Tilda Swinton is no stranger to the dramatic film category, but, with We Need to Talk About Kevin, the renowned Scottish actress portrays the extremely singular experience of being the mother of a child responsible for the massacre of his high school peers. Told through the device of flashbacks that are occasionally choppy (but always make sense), the audience is able to feel and grieve as the character of Eva Katchadourian.
The film, adapted from Lionel Shriver's award-winning 2003 novel, has the enunciated stoicism and style of writer-director Lynne Ramsay (also a Scot like Swinton), whose first major movie, Ratcatcher, gained favor and recognition at the Cannes Film Festival and the Edinburgh International Film Festival in 1999.
It is clear from the outset of Kevin's birth that Eva is resentful toward him for compromising her career as a successful travel agent living in New York. So perceptive to her uncertain regard for him, his response to being told he'll get used to having another sibling is, "Just because you're used to something doesn't mean you like it. You're used to me." Fearful of Kevin's actions, she allows him to manipulate her and everyone around her, including her extremely clueless husband, Franklin (John C. Reilly, who is, at times, a bit difficult to take seriously in this role).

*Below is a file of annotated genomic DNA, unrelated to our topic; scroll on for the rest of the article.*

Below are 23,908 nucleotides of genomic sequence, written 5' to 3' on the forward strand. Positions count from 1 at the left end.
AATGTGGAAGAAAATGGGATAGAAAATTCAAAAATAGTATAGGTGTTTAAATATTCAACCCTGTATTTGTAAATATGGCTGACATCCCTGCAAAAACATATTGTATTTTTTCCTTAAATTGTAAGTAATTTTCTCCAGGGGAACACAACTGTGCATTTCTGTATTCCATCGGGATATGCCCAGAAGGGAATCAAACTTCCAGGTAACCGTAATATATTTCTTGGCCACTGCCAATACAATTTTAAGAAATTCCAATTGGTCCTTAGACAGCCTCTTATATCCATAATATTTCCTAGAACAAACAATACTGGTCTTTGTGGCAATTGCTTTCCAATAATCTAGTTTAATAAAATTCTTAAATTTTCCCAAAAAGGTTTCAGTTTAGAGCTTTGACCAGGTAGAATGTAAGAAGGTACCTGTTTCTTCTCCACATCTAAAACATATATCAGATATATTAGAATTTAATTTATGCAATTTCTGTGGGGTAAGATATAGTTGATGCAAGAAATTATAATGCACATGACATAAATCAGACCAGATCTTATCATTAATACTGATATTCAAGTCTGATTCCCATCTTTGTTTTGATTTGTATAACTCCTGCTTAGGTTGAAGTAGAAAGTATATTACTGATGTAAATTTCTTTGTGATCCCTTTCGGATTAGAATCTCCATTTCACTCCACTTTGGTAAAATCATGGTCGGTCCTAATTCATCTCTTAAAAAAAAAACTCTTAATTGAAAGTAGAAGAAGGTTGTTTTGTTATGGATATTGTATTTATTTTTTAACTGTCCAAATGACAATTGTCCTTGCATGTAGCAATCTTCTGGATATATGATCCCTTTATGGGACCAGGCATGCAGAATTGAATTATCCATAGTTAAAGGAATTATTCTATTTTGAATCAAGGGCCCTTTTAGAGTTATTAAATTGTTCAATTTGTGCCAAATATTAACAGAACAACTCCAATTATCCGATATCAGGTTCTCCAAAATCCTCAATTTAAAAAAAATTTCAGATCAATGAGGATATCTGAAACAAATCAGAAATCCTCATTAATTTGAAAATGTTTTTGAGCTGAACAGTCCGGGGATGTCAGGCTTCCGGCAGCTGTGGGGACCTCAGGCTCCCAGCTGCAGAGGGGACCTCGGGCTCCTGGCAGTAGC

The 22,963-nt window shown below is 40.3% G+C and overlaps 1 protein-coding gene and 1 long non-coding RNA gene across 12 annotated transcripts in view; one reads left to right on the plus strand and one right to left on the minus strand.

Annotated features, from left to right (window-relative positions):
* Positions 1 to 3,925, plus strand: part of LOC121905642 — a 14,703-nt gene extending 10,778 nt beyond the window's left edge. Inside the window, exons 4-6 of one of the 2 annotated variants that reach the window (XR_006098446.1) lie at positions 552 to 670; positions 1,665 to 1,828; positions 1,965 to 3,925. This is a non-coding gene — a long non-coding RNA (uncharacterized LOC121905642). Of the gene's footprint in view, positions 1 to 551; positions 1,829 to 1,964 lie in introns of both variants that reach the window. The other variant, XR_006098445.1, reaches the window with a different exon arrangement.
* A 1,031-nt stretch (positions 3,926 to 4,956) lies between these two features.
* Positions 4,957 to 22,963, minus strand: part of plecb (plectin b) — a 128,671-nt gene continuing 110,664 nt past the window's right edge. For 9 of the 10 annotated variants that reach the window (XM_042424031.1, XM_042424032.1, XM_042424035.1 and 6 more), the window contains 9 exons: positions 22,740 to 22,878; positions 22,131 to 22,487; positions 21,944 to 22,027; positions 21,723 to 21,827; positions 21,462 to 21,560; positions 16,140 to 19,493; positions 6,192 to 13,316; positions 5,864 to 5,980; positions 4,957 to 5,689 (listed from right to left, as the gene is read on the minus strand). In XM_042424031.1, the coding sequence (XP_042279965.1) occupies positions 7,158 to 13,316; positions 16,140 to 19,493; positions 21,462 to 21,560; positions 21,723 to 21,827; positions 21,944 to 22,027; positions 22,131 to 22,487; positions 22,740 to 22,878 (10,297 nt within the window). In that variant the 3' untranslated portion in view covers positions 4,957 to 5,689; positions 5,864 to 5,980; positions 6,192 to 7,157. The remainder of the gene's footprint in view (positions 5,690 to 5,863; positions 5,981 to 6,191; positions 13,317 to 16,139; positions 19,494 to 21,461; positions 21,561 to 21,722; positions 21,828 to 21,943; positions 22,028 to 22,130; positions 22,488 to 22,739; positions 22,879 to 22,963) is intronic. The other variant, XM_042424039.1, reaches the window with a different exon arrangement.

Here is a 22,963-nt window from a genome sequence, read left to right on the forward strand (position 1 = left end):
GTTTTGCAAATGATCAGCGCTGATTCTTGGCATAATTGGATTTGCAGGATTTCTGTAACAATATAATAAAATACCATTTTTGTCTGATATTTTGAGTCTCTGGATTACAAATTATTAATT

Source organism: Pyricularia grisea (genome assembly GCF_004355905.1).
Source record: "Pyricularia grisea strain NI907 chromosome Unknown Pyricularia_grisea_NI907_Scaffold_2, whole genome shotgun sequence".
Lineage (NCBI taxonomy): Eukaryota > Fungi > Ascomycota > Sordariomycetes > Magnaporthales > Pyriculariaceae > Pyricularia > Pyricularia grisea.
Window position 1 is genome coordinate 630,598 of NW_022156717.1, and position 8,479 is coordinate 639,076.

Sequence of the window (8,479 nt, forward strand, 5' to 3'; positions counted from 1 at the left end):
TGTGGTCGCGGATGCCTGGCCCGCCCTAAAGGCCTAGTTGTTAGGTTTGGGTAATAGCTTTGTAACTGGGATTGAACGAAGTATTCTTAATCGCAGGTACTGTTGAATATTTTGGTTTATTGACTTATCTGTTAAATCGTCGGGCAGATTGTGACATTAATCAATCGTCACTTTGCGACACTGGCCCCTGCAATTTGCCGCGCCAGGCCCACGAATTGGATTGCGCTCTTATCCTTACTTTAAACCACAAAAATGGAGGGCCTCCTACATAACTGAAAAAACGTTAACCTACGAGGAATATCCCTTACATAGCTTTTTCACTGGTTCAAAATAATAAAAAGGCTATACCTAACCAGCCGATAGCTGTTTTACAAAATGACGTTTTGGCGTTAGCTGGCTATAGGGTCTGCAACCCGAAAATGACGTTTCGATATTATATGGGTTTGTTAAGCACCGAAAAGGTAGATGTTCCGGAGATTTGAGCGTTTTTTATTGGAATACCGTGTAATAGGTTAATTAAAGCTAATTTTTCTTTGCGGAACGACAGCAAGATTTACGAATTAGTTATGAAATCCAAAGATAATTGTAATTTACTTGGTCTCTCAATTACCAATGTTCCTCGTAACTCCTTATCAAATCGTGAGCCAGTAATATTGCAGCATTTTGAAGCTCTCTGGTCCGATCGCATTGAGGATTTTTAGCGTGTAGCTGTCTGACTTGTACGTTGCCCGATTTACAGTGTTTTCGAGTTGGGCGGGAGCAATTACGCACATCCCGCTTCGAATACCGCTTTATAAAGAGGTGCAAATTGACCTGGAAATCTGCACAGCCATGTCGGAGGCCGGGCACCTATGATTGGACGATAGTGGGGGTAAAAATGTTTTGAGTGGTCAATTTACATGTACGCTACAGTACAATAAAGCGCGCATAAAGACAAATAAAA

As Kevin continues into adolescence, his sociopathic nature is more prominent to Eva. Her reflections on his youth include just one memory of him ever showing affection toward her--and that was when he was sick and wanted to hear her read the entirety of Robin Hood to him, a book that would fuel his interest in archery and become the means for which he would murder his classmates. An ironic show of affection in retrospect.
While most might flee the scorn and derision of the town, Eva stays in spite of her son's depravity and blatant lack of concern for her so that she can be close enough to the prison to visit him. On the two year anniversary of the massacre, she goes to see him. Normally with very little to say to one another, Eva is moved to ask him why he killed her husband and daughter. His reply is: "I used to think I knew." With that, Eva and the only person left in her life embrace. It is perhaps one of the most emotionally cutting depictions of unconditional love--the kind that can generally only exist between parent and child.